I finally have some time to work on a new projection, and the result is completely underwhelming. At the national level, we have no seat changes, a 0.1 point drop for the Conservatives, and a 0.1 point gain for the Greens.There is some more interesting movement at the regional level, however.
Let's start with British Columbia. The big winners here are the Greens, who gain 0.7 points and are now at 12%. The Conservatives only drop 0.1 points to 35.7%, but the Liberals and New Democrats each drop 0.4, down to 24.9% and 25.4%, respectively. The Greens are still very far from putting Ms. May in an position to win, but the Conservatives are doing well to have stopped their decline.
In Alberta, the Conservatives have dropped big: 0.6 points to 58.4%. The Liberals have gained 0.3 points and are now at 17.9%. They continue to do well in the province. It is a real trend. The Greens have gained 0.2 and reach double-digits, while the NDP is up 0.1 points to 10.8%.
In the Prairies, the Greens again have the biggest movement with a gain of 0.7 points to reach 7.3%. The Conservatives are down 0.6 points, but still lead with 46.9%. The NDP has dropped 0.4 points to 23.1% and the Liberals are up 0.2 to 21.3%. The Conservatives are showing some fragility here, but it seems neither the Liberals nor the NDP have taken advantage.
In Ontario, the Conservatives have dropped 0.2 points to 35.8%. The NDP has gained 0.1 points to reach 16%, while the Greens are down 0.1 to 10.3%. The Liberals are steady at 36.4%. That is a tiny lead for them, but they need to keep it.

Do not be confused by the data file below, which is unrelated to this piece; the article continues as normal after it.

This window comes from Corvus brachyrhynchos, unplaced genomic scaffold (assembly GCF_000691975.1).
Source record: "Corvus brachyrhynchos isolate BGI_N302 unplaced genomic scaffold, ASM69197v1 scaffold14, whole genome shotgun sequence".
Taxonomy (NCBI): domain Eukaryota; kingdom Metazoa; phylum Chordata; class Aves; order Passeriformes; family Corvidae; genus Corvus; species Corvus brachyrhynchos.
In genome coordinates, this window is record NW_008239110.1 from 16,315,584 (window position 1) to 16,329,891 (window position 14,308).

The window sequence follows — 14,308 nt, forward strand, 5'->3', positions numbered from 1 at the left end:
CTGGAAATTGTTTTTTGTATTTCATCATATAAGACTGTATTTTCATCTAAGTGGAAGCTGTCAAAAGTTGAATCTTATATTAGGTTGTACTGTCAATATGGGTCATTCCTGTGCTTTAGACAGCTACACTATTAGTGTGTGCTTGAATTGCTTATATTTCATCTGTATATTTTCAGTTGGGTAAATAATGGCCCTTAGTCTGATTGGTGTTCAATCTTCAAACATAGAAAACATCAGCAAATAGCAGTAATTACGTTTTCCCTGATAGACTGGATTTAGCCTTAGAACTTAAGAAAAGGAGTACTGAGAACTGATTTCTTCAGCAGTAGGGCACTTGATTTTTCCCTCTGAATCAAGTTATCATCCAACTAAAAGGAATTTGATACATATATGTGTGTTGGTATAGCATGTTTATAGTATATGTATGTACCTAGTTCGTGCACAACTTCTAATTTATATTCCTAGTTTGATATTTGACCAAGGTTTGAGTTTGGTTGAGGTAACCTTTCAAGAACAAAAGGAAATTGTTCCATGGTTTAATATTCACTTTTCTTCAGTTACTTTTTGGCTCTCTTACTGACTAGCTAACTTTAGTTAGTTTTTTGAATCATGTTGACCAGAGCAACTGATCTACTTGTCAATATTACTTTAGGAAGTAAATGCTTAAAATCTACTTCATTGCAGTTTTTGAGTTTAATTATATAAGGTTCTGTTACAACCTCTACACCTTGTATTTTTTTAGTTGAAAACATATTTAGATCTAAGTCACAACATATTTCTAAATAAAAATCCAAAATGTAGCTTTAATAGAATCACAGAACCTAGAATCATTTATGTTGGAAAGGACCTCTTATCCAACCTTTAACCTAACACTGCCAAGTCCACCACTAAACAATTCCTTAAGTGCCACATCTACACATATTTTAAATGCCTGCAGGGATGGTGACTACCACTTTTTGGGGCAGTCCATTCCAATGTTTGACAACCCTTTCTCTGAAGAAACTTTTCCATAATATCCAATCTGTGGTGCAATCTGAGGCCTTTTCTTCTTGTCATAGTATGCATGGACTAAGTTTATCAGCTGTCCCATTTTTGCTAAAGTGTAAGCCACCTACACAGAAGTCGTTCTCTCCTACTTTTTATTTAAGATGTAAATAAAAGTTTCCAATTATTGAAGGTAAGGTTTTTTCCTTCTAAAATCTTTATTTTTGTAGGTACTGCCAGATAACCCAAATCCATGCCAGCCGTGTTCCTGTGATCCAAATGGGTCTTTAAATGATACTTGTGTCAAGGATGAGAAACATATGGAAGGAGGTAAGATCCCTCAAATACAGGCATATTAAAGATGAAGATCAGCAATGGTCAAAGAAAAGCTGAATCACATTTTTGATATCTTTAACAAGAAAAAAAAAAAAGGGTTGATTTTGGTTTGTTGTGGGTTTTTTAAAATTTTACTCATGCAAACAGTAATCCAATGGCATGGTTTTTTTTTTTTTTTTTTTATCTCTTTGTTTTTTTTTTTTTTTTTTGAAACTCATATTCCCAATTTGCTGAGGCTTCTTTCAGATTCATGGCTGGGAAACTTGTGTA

In Quebec, the Greens make the biggest jump with a gain of 0.3 points to 7.5%. The Liberals are down 0.2 points to 24.8% while the Conservatives are down 0.1 points to 17.4%. Both the NDP and Bloc Québécois are steady with 11.3% and 37.9%, respectively. The Bloc continues to remain strong, while the two main federalist alternatives are unable to make gains.
In Atlantic Canada, the NDP has dropped 0.3 points to 23.9%. The Greens are up 0.2 points to 6.4%, while the Conservatives are down 0.1 points to 31.1%. The Liberals are steady at 36.9%, an important lead for them.
Finally, in the North there is no movement.
This is a relatively ho-hum update for all of the parties, but the winner of the last 17 days has to be the Greens. For some reason, they have made gains in five of the six regions, and two of them (in BC and the Prairies) were significant.
The big loser has to be the Conservative Party. They dropped in every part of the country. The silver lining, however, is that the big drops came in regions they already dominate (Alberta and the Prairies). Everywhere else the decline was tiny.